International Women's Day: competition launched for photos capturing today's legal profession
IWD 22 marks 100 years since the first female solicitors were admitted in England and Wales
International Women’s Day 2022 is poignant for the legal profession as it marks 100 years since the first women – Carrie Morrison, Maud Crofts, Mary Pickup and Mary Sykes – were admitted as solicitors in England and Wales.
To commemorate their achievements and the progress made over the last 100 years, the Next 100 Years project – successor to the First 100 Years project – has launched a competition to find 100 powerful group photos that encapsulate the legal profession today, as it continues to strive for greater equality.
International Women’s Day celebrates the social, economic, cultural and political achievements of women and is also a call to action for the acceleration of women’s equality. This year’s theme is #BreakTheBias, which encourages everyone to imagine a gender equal world, free from bias, stereotypes and discrimination.
Dana Denis-Smith, founder of the Next 100 Years project and CEO of Obelisk Support said: “2022 is a significant year for the history of women in the legal profession, marking 100 years since the first four women qualified as solicitors. We have come a long way since those early trailblazers and this International Women’s Day we want to celebrate that success.
“Building on the progress made towards equality takes considerable collective effort from everyone in the profession, whether it’s closing the gender pay gap, embedding the new found flexibility we have achieved during the pandemic or making the profession more accessible to women from less privileged backgrounds.
“Our photography competition aims reflect the achievements of those first four female solicitors, demonstrate the power of togetherness and the results that working together to achieve equality can bring.”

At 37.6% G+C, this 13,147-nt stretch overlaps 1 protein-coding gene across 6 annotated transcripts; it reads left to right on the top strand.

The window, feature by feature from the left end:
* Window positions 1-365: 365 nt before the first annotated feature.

The project is looking for compelling portraits of women and men, in groups of four or more legal professionals at work or enjoying leisure time, that celebrate the power of togetherness and what can be achieved when we work collectively. Entrants are welcomed from across the globe.
The winning images will form the basis of a 2023 calendar and an exhibition entitled ‘The way we are: portraits of the legal profession today’.
Commenting on International Women’s Day, Law Society president I. Stephanie Boyce, said: “100 years on we are aware that there is still work to be done, especially to retain and progress women solicitors in the profession.”
Law Society research found in the year to 31 July 2019, 63.1 per cent of new admissions were women. Boyce commented: “However, despite women first outnumbering men in new entrants to the profession in 1992 - 1993 and representing over half of all solicitors since 2017, a relatively small proportion are in senior roles”.
A survey of over 300 respondents across six continents conducted by the Law Society and Bates Wells found women in the legal profession still face significant barriers to progression – including bias, unequal pay, a lack of support when speaking out about instances of sexual harassment in the workplace and the ‘double burden’ women face as they are still more likely than men to be struggling to balance caring responsibilities with career commitments.
I. Stephanie Boyce added: “We launched our Practical Toolkit for Women in the Law internationally in the hope it would provide important insights into the barriers women around the world face in their career progression as well as practical tips on how to set up new gender equality initiatives.
"We also urge our members to commit to our Women in Law pledge, which requires them to commit to a range of things such as senior level accountability for progressing gender equality, setting targets for women at senior levels and creating a culture that’s inclusive and free from bias”.
The Next 100 Years competition is open from 10 March to 10 May 2022, with entries judged by a panel that includes the Lord Chief Justice, Baroness Hale, Vicky Fox, CEO of the Supreme Court and I. Stephanie Boyce. Marcus Jamieson-Pond is the creative director of the project and also a judge. Entries should be sent to: email@example.com